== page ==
Each well requires an average of three to eight million gallons of water for the first frack, depending upon the geology of the area. Energy companies drilling in the Pennsylvania part of the Marcellus Shale, the most productive of the nation’s shales, use an average of 4.0–5.6 million gallons of water per frack. That’s only an average. Seneca Resources needed almost 19 million gallons of water to frack a well in northeastern Pennsylvania in 2012; Encana Oil & Gas USA used more than 21 million gallons of water to frack one well in Michigan the following year. A well may be fracked several times (known as “restimulation”), but most fracking after the first one is usually not economical.

After the water, chemicals, and proppants (usually about 10,000 tons of silica sand) are shoved deep into the earth, most have to be brought back up. Flowback water, also known as wastewater, contains not just chemicals and elements that went into the earth, but elements that were undisturbed in the earth until the fracking process had begun. Among the elements that are often present in the flowback water are Uranium-238, Thorium-232, and Radium, which decays into Radon, one of the most radioactive and toxic of all gases.
Wastewater is often stored in plastic-lined pits, some as large as an acre. These pits can leak, spilling the wastewater onto the ground and into streams. The waste water can also evaporate, eventually causing health problems of those living near the pits who can be exposed by inhaling the invisible toxic clouds or from absorbing it through their skin. In the eight years since drilling began in the Marcellus Shale, about 6.5 billion gallons of wastewater have been produced.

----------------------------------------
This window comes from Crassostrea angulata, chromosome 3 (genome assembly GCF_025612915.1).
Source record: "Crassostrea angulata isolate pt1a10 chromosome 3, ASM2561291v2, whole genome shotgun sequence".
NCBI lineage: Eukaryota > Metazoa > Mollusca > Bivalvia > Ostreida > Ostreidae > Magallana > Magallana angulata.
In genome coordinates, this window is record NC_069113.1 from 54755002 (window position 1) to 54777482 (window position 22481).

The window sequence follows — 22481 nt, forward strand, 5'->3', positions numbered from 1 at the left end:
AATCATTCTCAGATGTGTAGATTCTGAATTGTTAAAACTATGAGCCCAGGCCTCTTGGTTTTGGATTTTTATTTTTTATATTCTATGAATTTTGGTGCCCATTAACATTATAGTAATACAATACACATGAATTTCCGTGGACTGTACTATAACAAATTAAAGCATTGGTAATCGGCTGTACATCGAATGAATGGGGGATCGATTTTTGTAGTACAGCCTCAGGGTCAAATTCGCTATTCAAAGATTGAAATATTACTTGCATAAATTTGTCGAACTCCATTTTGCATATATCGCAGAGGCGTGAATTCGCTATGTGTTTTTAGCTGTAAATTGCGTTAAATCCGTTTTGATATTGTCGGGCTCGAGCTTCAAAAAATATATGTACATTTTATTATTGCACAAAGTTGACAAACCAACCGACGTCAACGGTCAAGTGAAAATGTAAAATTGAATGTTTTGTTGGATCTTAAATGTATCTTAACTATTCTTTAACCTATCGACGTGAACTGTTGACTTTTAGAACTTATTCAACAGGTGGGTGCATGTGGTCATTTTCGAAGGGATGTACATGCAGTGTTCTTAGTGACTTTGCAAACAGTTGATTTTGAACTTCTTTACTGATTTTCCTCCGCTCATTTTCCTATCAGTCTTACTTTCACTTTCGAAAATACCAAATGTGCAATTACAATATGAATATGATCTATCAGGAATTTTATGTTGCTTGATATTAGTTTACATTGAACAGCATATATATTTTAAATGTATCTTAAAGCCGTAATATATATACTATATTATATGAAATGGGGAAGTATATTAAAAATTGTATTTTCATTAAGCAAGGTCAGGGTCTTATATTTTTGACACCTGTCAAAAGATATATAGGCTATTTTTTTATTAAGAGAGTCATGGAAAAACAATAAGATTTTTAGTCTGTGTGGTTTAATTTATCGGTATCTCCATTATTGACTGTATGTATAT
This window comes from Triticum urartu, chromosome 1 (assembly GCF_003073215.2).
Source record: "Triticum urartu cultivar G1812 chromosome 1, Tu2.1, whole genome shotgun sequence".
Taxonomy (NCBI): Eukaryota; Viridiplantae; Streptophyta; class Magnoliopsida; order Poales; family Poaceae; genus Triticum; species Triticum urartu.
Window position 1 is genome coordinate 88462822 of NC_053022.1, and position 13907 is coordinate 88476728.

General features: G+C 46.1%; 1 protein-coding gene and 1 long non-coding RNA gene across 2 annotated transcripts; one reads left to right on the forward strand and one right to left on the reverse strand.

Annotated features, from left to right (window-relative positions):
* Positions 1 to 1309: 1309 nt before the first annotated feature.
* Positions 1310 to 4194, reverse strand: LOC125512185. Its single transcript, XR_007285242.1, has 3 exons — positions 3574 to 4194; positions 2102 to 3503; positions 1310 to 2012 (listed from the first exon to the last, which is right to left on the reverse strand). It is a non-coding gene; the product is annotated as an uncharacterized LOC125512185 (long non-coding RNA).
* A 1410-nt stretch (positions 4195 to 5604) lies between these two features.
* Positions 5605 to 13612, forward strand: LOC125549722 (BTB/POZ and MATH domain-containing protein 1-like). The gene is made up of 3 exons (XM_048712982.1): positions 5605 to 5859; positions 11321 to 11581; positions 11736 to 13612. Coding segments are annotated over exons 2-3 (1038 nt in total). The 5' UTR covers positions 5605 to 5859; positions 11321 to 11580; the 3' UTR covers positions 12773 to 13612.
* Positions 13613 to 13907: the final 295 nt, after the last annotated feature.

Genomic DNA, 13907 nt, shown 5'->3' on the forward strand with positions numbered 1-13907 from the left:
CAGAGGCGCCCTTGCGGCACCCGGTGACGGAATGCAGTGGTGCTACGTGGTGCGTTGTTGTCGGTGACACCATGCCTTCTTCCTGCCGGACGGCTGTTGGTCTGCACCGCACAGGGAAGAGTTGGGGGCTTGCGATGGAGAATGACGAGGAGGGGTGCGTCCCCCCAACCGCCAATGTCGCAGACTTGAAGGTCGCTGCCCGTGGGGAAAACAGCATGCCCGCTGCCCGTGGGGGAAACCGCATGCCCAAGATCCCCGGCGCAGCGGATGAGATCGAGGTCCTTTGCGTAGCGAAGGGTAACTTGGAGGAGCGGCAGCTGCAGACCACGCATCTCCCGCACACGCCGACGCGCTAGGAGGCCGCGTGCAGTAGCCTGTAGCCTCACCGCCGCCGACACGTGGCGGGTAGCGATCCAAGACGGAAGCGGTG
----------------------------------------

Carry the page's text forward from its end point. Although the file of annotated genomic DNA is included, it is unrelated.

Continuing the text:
Many of the pits are now closed systems. But that doesn’t prevent health problems. Trucks pick up the wastewater and transport it to injection wells that can be several hundred miles away. At any point in that journey, there can be leaks, especially if the truck is involved in a highway accident.

Assuming there are no accidents or spills, the trucks will unload flowback water into injection pits, shoving the toxic waste back into the ground, disturbing the earth and leading to what geologists now identify as human-induced earthquakes.

Now, let’s go back to the industry’s claim of innocence—that 99.5 percent of all fluids shoved into the earth are completely harmless. Assuming only five million gallons of pure river water are necessary for one frack at one well, that means at least 25,000 gallons are toxic.

Would you like cream and sugar with that?

Dr. Walter Brasch, an award-winning social-issues journalist, is the author of 20 books. His latest book is the critically-acclaimed Fracking Pennsylvania: Flirting With Disaster, an overall look at the economics, politics, health, and environmental effects of fracking.

More articles by:

Walter Brasch is an award-winning social issues journalist. His latest book is Fracking Pennsylvania, an analysis of the history, economics, and politics of fracking, as well as its environmental and health effects.

CounterPunch Magazine